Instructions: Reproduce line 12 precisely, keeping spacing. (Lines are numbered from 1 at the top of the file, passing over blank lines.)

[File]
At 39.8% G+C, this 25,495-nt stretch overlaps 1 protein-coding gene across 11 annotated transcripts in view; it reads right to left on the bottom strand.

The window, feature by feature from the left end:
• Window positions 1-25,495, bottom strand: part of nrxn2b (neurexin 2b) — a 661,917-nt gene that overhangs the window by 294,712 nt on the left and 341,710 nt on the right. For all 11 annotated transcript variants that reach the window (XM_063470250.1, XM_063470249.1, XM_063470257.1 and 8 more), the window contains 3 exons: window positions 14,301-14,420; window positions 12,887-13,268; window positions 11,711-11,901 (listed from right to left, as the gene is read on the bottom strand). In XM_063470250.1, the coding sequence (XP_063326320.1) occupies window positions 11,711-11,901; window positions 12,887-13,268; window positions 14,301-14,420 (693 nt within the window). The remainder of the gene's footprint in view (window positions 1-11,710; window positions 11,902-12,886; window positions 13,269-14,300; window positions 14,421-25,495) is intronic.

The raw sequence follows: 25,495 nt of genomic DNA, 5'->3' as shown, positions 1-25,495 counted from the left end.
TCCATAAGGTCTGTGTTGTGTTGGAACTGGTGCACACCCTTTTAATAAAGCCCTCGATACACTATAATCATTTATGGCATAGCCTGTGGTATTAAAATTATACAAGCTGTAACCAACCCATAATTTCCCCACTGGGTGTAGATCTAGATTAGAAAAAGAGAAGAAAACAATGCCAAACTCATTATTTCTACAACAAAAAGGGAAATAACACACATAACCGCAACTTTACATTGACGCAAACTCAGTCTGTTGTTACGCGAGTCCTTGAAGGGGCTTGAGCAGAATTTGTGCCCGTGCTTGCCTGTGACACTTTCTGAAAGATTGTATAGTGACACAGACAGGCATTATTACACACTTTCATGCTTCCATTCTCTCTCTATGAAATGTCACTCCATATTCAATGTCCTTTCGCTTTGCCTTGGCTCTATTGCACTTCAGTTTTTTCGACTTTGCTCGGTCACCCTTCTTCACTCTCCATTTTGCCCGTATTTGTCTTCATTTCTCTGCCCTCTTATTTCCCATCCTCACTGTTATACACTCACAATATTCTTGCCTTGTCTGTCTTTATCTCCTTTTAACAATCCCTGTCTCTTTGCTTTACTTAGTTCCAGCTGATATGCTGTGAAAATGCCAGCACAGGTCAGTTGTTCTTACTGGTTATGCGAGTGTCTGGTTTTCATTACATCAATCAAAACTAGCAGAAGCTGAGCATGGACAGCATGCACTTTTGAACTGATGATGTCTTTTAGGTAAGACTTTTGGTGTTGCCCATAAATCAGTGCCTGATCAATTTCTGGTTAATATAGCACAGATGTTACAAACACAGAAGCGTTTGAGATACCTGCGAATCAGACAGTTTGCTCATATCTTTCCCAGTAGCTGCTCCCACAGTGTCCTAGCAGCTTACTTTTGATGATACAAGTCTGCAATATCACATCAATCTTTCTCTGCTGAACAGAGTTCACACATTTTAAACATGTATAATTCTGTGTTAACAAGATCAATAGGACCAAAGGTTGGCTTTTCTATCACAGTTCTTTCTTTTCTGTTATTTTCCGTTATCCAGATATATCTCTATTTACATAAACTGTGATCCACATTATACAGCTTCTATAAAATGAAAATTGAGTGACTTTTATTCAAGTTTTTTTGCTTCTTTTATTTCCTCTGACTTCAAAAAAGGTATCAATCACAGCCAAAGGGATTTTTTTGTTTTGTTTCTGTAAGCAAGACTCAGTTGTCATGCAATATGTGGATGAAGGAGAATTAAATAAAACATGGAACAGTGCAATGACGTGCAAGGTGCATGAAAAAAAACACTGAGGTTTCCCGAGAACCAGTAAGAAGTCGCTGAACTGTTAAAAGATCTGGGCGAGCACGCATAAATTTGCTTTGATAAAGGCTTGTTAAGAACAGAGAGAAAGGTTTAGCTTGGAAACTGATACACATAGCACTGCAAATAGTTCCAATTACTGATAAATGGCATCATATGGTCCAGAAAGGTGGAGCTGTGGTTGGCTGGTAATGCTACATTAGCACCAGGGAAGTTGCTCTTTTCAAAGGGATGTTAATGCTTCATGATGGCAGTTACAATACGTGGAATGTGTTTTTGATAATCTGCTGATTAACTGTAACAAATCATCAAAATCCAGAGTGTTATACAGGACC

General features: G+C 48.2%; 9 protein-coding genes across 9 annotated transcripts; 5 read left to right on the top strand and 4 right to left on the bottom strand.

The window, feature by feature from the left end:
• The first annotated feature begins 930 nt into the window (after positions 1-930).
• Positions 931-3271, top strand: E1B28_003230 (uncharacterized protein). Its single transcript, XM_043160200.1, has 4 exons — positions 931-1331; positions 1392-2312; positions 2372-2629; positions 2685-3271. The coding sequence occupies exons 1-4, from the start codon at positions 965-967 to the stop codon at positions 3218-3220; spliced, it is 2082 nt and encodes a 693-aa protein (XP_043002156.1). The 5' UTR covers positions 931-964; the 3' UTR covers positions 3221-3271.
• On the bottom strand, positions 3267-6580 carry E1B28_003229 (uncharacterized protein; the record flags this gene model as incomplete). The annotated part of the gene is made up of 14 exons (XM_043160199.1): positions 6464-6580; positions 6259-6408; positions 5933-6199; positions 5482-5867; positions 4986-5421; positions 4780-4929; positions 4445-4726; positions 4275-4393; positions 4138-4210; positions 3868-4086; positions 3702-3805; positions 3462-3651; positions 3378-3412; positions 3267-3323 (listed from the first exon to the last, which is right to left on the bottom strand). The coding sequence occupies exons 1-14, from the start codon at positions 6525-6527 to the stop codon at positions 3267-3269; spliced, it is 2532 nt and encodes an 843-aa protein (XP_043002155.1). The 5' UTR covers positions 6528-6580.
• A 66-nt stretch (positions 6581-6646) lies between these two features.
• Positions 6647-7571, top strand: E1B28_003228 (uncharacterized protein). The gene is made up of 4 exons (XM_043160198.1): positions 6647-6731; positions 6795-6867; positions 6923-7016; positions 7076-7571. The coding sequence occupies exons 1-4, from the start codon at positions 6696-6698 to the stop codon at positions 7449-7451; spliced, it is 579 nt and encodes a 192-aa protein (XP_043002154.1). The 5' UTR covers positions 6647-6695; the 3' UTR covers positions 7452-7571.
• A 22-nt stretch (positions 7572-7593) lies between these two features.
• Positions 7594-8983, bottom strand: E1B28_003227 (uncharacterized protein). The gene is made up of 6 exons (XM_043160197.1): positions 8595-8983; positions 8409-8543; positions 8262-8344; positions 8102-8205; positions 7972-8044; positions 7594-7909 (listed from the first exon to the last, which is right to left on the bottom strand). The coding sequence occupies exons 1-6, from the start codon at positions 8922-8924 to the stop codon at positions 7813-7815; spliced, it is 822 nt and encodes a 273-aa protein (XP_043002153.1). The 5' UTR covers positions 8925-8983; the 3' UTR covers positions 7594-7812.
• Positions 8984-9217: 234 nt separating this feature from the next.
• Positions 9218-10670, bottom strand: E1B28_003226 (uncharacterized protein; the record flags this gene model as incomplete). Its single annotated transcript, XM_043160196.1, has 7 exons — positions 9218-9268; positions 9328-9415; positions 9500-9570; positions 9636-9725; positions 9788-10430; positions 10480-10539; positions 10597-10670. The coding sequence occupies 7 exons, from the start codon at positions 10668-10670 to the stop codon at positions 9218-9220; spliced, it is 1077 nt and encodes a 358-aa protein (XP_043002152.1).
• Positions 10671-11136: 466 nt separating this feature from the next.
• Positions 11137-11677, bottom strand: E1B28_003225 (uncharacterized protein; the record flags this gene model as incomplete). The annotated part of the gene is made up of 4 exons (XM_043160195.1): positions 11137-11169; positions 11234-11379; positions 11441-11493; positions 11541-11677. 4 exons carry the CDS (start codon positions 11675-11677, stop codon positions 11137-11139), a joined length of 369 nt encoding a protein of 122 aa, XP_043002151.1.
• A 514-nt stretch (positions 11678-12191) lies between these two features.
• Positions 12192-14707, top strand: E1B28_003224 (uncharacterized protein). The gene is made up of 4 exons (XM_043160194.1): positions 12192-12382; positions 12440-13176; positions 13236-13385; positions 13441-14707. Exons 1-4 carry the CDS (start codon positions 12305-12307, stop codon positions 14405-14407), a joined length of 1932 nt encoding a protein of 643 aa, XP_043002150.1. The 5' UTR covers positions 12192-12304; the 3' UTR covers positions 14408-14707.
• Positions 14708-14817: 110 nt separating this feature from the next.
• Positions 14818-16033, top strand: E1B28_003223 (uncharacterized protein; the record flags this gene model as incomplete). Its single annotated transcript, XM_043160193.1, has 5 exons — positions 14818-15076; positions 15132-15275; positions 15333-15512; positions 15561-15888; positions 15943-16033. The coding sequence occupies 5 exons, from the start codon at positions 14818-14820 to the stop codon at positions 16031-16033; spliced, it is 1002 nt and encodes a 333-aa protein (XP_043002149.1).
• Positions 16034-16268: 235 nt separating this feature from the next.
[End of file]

• Positions 6647-7571, top strand: E1B28_003228 (uncharacterized protein). The gene is made up of 4 exons (XM_043160198.1): positions 6647-6731; positions 6795-6867; positions 6923-7016; positions 7076-7571. The coding sequence occupies exons 1-4, from the start codon at positions 6696-6698 to the stop codon at positions 7449-7451; spliced, it is 579 nt and encodes a 192-aa protein (XP_043002154.1). The 5' UTR covers positions 6647-6695; the 3' UTR covers positions 7452-7571.